“A hero’s funeral is about grieving, not grievance,” Bratton wrote in a memo toofficers on Friday, less than a week after officers turned their backs on de Blasio at the funeral of Rafael Ramos, the other NYPD slain officer. “I remind you that when you don the uniform of this department, you are bound by the tradition, honor, and decency that go with it.” Bratton said. But Bratton, like just about every other NYC police commissioner, has little or no control of the department in his charge.

While he made “no threats of discipline,” Bratton said he did not support the actions of those officers who “stole the valor, honor, and attention that rightfully belonged to the memory of detective Rafael Ramos’ life and sacrifice.”

Thousands of officers joined in Sunday’s protest.

Bratton said he believes the divide triggered by de Blasio’s response to the killing of Eric Garner, an unarmed black man, by a white police officer, on Staten Island — will continue for the foreseeable future.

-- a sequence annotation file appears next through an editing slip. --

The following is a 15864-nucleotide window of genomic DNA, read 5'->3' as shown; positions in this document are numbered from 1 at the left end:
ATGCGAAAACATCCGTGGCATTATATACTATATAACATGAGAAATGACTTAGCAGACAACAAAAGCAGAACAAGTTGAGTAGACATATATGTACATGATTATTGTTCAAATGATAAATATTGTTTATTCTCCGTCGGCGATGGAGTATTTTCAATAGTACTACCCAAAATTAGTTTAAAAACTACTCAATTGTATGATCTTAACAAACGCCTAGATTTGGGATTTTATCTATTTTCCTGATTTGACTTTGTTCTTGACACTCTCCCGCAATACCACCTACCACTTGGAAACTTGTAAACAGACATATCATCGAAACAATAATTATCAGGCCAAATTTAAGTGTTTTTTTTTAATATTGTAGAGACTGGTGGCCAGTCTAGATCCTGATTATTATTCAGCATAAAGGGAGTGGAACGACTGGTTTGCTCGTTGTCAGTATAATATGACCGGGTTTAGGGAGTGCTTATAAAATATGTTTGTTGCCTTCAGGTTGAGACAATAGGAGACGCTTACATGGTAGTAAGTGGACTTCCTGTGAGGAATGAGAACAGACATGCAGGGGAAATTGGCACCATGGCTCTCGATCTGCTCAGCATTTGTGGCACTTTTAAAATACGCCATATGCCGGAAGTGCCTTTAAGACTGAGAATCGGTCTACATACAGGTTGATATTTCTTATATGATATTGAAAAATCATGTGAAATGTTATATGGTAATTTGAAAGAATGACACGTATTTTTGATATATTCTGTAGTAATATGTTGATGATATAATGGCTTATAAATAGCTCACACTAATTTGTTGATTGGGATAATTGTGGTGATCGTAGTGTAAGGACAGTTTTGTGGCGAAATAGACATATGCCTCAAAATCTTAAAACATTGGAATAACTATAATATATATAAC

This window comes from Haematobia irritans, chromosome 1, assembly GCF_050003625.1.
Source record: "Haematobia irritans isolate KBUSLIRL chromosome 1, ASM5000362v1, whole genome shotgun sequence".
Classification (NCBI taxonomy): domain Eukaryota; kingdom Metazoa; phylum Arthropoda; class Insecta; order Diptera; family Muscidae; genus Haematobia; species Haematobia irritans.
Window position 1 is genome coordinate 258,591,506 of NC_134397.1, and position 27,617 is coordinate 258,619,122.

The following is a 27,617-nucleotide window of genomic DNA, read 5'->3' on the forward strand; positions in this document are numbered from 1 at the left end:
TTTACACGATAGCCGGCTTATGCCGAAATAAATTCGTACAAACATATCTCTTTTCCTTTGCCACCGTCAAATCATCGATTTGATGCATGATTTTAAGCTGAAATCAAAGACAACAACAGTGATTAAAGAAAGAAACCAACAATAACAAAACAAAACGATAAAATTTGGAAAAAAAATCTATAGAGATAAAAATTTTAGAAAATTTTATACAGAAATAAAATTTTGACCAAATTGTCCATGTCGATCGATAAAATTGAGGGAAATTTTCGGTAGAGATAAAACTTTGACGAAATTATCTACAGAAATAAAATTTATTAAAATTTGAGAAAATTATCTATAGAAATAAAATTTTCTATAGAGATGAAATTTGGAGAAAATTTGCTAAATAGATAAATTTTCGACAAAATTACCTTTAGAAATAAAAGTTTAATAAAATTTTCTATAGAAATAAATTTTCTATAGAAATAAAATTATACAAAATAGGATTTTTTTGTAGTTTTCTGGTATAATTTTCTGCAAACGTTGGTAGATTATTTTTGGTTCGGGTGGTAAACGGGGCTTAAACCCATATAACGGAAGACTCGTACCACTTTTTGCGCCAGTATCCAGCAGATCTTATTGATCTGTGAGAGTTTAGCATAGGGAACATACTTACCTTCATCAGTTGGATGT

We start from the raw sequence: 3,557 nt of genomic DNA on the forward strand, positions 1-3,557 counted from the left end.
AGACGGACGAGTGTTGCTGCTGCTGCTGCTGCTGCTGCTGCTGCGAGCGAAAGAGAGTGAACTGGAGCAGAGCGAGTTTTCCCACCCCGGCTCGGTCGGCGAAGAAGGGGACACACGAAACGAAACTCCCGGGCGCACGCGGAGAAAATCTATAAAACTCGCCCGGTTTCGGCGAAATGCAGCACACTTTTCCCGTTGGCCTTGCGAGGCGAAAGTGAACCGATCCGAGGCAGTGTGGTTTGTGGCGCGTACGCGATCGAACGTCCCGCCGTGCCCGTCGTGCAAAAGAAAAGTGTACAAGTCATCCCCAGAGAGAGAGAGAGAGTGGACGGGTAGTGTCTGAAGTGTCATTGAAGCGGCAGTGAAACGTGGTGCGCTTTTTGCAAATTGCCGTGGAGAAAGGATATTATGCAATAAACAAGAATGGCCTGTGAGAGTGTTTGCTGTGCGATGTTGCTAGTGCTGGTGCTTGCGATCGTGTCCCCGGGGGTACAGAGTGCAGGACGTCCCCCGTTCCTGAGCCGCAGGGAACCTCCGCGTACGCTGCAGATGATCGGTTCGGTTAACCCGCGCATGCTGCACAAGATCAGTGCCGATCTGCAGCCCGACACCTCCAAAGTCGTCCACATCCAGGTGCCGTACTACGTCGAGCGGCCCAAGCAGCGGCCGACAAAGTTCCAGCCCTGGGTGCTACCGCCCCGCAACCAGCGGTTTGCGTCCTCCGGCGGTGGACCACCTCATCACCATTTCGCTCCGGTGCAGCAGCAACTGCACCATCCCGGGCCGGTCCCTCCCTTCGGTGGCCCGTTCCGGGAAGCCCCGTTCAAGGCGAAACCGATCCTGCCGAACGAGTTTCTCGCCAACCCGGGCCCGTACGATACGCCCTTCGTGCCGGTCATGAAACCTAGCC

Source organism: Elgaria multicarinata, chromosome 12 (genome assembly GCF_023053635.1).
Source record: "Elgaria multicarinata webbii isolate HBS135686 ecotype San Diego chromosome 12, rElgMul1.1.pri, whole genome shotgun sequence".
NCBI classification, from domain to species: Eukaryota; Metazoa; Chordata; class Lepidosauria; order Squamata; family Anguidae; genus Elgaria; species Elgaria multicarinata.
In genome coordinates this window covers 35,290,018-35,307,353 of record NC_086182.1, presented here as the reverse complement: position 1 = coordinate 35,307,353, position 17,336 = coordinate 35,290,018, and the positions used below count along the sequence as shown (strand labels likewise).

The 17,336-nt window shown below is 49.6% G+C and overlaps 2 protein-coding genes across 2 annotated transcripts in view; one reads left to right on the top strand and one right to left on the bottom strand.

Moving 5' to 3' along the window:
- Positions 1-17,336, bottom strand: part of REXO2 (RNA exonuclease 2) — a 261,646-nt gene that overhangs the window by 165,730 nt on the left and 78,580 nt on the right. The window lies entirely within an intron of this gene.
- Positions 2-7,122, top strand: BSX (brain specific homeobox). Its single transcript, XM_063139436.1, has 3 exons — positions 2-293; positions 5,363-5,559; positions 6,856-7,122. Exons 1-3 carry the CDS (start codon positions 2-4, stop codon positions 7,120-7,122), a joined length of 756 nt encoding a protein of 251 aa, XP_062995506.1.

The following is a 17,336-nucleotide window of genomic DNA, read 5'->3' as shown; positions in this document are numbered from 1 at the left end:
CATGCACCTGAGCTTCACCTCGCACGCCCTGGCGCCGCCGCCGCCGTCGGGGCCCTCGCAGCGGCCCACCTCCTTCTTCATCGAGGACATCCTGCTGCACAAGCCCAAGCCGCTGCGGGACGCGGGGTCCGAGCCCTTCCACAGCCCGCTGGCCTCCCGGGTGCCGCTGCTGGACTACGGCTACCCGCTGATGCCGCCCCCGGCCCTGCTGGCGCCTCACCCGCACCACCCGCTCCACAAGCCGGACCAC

“I think it’s probably a rift that is going to go on for a while longer,” Bratton said. “They really do feel under attack.”

“As we start a new year, a year we’re entering with hearts that are doubly heavy,” de Blasio said in his remarks Sunday, “let us rededicate ourselves to those great New York traditions of mutual understanding and living in harmony. Let us move forward by strengthening the bonds that unite us, and let us work together to attain peace.”

The rift started with Mayor DeBlasio and the police department when he chose to aire on the side of caution as opposed to jumping to the defense of the department. It has been alleged that the mayors hesitance to come to the NYPD's defense is due in large part to the fact that his son is African-American.